The convenience of our modern internet has made it all too easy to take our security for granted. Rather than writing down and typing out passwords or financial info manually, we trust that data to large corporations and hope that their defenses are enough to protect it. Unfortunately, we all know how well that's worked out, but surely things can't be that dangerous if we keep our data contained to our browser, right?
Well, hackers and cybercriminals are hoping you'll think that. One of the latest targets in the ongoing war against your personal data is actually hiding in your browser. This small area contains numerous pieces of vital information — including passwords, credit card information and perhaps even your home address. Now, a popular virus is capable of siphoning all of it up!
Cyberthreats don't just stay the same over time, they evolve and grow. As bad as these viruses are now, it's only a matter of time before they become even more dangerous. Here's what you need to know about this data-stealing menace and how you can keep it and its "friends" far away from your browser.
"Stealers" on the rise, browsers on the run
According to new reports from software researchers at Kaspersky Labs, a type of malware called "Stealer trojans" or "Stealers" are on the rise in 2019 — with nearly 1,000,000 of these attacks discovered in the first half of 2019.
When a computer is infected with this type of virus, the malware is able to scan and steal the data stored in the autofill settings of a user's web browser. This data storage, which millions rely on every day, tends to contain vital information like addresses, credit card numbers and passwords to website accounts.
Stealer malware isn't exactly a new phenomenon, mind you. These programs were first developed and unleashed during the 1990s. Kaspersky's findings, however, are proof that this retro-style malware is back with a vengeance.
If hit by a Stealer, your data is often absorbed without your knowledge. Just like with phishing scams, it's usually uploaded to a database and sold or distributed on the dark web for hackers to play around with. But considering how sensitive the data contained in autofill settings tend to be, this popular method is the perfect vector for rampant identity theft.
What can I do to stay safe?
It's important to remember that browsers, by default, are typically designed to encrypt the data stored in your autofill settings. And for a time, most of the major browsers were pretty solid at defending against these nasty pieces of malware. But threats continue to become more advanced, and the latest varieties of Stealer malware are far more sophisticated than the programs of old.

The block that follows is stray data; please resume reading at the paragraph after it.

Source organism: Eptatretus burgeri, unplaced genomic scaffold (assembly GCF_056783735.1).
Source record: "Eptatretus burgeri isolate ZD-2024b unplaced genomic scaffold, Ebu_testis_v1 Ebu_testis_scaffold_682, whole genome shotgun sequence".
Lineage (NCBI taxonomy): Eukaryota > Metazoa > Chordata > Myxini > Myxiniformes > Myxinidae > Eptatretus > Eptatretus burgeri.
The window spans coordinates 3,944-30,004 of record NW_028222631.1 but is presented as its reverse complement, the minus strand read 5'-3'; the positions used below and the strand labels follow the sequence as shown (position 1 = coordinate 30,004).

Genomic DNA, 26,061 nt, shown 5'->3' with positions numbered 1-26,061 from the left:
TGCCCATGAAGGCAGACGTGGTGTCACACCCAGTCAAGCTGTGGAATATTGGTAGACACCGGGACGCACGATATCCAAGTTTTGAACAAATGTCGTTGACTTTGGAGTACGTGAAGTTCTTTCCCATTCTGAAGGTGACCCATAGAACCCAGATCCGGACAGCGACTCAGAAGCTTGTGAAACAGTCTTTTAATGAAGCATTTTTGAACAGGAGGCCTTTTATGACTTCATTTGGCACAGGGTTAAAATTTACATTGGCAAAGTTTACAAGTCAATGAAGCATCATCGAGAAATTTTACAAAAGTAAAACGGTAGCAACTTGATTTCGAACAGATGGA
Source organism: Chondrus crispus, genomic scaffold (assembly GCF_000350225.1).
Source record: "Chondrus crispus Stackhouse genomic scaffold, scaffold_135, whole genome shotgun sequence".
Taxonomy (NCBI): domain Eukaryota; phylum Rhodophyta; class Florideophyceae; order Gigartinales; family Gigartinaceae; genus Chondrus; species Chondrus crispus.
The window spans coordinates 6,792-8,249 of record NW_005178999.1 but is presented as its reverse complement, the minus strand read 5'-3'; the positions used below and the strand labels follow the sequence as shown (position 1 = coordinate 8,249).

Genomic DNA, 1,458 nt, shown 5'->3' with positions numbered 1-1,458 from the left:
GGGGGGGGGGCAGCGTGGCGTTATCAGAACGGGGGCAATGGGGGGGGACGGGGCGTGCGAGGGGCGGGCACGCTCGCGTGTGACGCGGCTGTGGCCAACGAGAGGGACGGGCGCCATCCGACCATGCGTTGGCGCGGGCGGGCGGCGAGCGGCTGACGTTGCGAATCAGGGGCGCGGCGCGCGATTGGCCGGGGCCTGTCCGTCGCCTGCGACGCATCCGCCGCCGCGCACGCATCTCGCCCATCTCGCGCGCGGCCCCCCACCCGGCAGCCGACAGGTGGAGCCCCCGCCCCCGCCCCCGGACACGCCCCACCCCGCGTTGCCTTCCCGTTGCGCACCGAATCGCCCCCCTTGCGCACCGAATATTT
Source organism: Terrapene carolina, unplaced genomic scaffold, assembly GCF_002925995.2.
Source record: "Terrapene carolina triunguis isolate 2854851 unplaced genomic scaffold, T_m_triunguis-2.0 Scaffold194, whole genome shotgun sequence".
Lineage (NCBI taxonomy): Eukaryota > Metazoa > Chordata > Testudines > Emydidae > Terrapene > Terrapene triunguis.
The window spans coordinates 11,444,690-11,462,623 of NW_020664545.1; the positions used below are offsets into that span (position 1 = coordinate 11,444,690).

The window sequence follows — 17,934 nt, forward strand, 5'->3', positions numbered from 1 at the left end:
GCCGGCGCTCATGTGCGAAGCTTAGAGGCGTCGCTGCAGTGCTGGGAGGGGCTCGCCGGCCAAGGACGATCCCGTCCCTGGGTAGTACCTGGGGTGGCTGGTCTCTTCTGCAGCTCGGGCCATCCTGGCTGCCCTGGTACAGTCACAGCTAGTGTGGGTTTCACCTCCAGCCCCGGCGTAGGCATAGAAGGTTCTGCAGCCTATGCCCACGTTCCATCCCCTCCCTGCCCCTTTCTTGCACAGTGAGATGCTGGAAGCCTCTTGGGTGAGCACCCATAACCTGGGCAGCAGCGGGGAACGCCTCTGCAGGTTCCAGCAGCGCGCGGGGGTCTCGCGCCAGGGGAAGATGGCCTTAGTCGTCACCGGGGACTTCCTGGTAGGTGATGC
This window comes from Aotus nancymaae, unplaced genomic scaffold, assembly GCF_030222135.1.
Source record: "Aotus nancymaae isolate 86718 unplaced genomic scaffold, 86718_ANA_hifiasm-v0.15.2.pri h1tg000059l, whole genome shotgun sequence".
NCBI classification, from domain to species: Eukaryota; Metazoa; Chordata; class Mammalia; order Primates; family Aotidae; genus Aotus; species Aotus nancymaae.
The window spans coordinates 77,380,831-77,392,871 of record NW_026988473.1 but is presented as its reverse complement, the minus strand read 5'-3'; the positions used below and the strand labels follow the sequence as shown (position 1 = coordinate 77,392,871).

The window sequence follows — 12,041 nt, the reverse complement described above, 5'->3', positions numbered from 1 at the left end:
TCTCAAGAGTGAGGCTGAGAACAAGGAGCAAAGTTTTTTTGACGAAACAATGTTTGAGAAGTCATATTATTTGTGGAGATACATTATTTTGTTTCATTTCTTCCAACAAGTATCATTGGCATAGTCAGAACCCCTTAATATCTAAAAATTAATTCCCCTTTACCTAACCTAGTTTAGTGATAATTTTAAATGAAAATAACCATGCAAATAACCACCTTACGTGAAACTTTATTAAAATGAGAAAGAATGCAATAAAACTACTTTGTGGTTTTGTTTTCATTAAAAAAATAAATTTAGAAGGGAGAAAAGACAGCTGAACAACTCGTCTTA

If you're using Chrome, Opera, or Microsoft Edge, your risk is slightly higher. This is because these programs store autofill data in a central location that only requires a single request to decode the data.
Since Chrome is the most popular browser on the web, it's the biggest target for Stealer-type malware. That said, if you avoid shady parts of the internet, refuse to open strange email attachments, and exercise caution when clicking links, you'll stay much more secure. Make sure to also keep a strong antivirus handy and scan your system regularly to be totally sure you're safe.
If you use Firefox (our personal recommendation for "Safest Web Browser"), you're actually covered with additional protection. Unlike its competitors, Firefox uses multiple layers of encryption to protect its autofill data. And that's in addition to its numerous privacy features like automatic cookie blocking.
So, if you're going to use a browser in today's climate, Firefox is one of the safest choices. But it's still worth installing a powerful antivirus alongside it, as well. Regardless of which browser you are using, though, it may be time to stop relying on autofill for your password needs.
When Stealers are afoot, you can't be too careful.
Free tool gets rid of ads, viruses and malware
You may feel after a while that even your fairly new computer is slowing down. Most of the time it’s because of hidden ads or programs and other problems associated with internet browsing. Here's a tool that scans your entire PC for known malicious programs and removes them.